9

I am studying a bit of this and so far it seems that, apart from math and computer science, the discipline of Logic is very inward-facing...with logicians proving things for other logicians. This may just be a feature of the materials I am learning from, but it leaves me wondering about interdiscipliary work being done. Specifically, can classical (propositional and first order predicate) and/or non-classical (i.e., fuzzy, intuitionist, relevant etc) logics provide unique insights or analysis in the following domains:

  1. History
  2. Law
  3. Psychology
  4. Engineering

I know this is a bit broad, just looking for smattering of concrete examples indexed to these domains.

Thanks

  • Are you interested only in logic or also in other math branches, say, probability or statistics? – DBK Nov 24 '13 at 7:50
  • Just logic..probability and statistics is essential to my job, which intersects with economics, law, and policy. Plenty of examples there. Just wanted to know what formal logic can bring to the table in the above areas. – user4634 Nov 24 '13 at 20:13
  • 1
    Thanks all for the comments. It seems that insofar as formal logic is concerned, its usefulness is for other fields that are highly symbolic. I have since come across the field of "informal logic" and find that its approach hews much closer to what lawyers, scientists, and humanities professionals use. I think this stems from the fact that for most arguments, its not the STRUCTURAL validity that is in question, but the SEMANTIC validity within a valid logical structure. E.g., If A then B is structurally valid, but "If its raining then the ground is dry" is semantically invalid. – user4634 Nov 26 '13 at 14:30
  • @Eupraxis1981, I think this is a good insight. The key to connecting it to formal logical tools is to look at what semantic assumptions formal logicians are making (e.g. in the set theoretic models they appeal to) and to try to look at where the modelling assumptions hold, and how changes to what we assume change what inference rules hold as a matter of generality. – Paul Ross Apr 10 '14 at 7:18
5

It's used in two fields that I can speak of:

  1. Electronics: We use boolean logic at the level of predicates. I've not come across propositional logic here. Some of the advances in the field are from finding optimal circuits for complex tasks.
  2. Linguistics: A few different kinds of logic are at the heart of many grammar formalisms such as CCG and Logical Grammar
4

It is also being used in Artificial Intelligence (AI). There are many branches in AI that use mathematical logic. For instance situation calculus is a formalism for modelling actions (for example a robot doing some tasks). It is also used in planning, business process modelling, ... .

Temporal logics are being used for modelling systems that flow of time is important.

Epistemic logic is used in economics (bounded rationality, game theory, ...).

Temporal logics are being used in computer engineering, in software verification.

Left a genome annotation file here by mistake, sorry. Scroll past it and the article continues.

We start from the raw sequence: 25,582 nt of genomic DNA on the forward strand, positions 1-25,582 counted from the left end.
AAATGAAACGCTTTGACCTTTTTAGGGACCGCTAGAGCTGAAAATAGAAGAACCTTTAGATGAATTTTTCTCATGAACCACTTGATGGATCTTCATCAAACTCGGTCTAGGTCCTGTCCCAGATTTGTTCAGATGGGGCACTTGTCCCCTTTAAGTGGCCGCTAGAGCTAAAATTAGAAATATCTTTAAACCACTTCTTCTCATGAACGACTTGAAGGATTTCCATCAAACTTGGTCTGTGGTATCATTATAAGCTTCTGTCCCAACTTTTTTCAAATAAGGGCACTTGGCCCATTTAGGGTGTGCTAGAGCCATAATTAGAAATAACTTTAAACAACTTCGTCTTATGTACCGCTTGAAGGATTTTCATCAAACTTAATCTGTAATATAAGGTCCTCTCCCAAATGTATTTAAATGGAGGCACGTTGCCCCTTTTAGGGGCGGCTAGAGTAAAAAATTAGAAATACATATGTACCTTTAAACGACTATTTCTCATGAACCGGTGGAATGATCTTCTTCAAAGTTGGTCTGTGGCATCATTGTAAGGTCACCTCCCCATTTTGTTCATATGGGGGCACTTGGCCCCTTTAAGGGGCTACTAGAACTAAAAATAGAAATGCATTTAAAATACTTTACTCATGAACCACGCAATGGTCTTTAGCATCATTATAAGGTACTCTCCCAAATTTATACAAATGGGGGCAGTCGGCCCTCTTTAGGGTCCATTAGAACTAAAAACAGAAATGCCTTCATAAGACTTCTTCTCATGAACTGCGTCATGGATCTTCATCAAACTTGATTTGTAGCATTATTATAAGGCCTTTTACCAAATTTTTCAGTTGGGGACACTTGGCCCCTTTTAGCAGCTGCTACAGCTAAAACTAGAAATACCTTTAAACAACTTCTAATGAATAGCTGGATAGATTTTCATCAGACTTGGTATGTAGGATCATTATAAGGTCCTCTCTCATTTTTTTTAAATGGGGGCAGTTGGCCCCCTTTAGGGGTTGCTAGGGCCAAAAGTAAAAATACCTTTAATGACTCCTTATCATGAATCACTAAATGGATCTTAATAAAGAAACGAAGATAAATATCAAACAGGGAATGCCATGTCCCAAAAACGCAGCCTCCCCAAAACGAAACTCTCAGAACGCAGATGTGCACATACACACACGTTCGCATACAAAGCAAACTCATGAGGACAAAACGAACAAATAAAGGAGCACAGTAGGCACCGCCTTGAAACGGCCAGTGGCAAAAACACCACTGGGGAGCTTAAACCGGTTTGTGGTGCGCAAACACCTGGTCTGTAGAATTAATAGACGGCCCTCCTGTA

Actually almost in every kind of modelling, mathematical logic have something to say and can be used.

3

The structures of formal logic are widely applicable even in situations that don't have the same rigor. To use one of your examples, imagine you were a lawyer, asked to disprove a statement in court. If you had studied formal logic, you would know one of the best ways to establish something cannot be true is to assume it is true and then produce a contradiction. You could follow that same general strategy, even if you weren't exactly following all formal logical rules.

You mentioned programming --as a professional programmer, I find having studied logic useful not just at the level of using logical operators such as "AND", "OR" or "NOT" in programming statements, but also in terms of the overall structure of programs.

I'm not an engineer, but I imagine you can use a lot of the same kind of structural skills in producing a workable physical structure, even if electronic engineering isn't your area.

1

Formal testing and specifications of signal systems (railways) and many other applications. se Prover. This company was founded by a logician and uses advanced logical algoritms. They have a patent on modus ponens... or so the joke goes.

0

Law.

Mathematics is not the only example of deductive logic, though it is the most important. Another example is law. I do not mean legislation, where the question is what law ought to be. I mean the business of the law-courts, which is concerned with what the law is. The laws, as enacted, lay down general principles, and the courts have to apply them to particular circumstances. Sometimes the logic is simple: murderers are to suffer the death penalty, this man is a murderer, therefore this man is to suffer the death penalty. But in more complicated cases, such as elaborate financial fraud, it may be very difficult to draw the necessary deductive inferences from the existing laws; if the swindler is sufficiently ingenious, there may be no laws applicable to his case.

Russell, Bertrand. The Art of Philosophizing. New York: Philosophical Library, 1968. 40. Print.

Modern lawyers are probably the closest things to renaissance men, in the sense that there are increasing demands for them to quickly pick up any subject, be it environmental, financial, industrial or commercial. Law is no longer as boring as it used to be. A middle-aged engineer who is losing out in office politics and is stuck in a dead-end job is a perfect fit for a high-end lawyer. Not only that his past experiences are extremely useful, but also that his primitive desires for knowledge will be abundantly satisfied.

Your Answer

By clicking “Post Your Answer”, you agree to our terms of service, privacy policy and cookie policy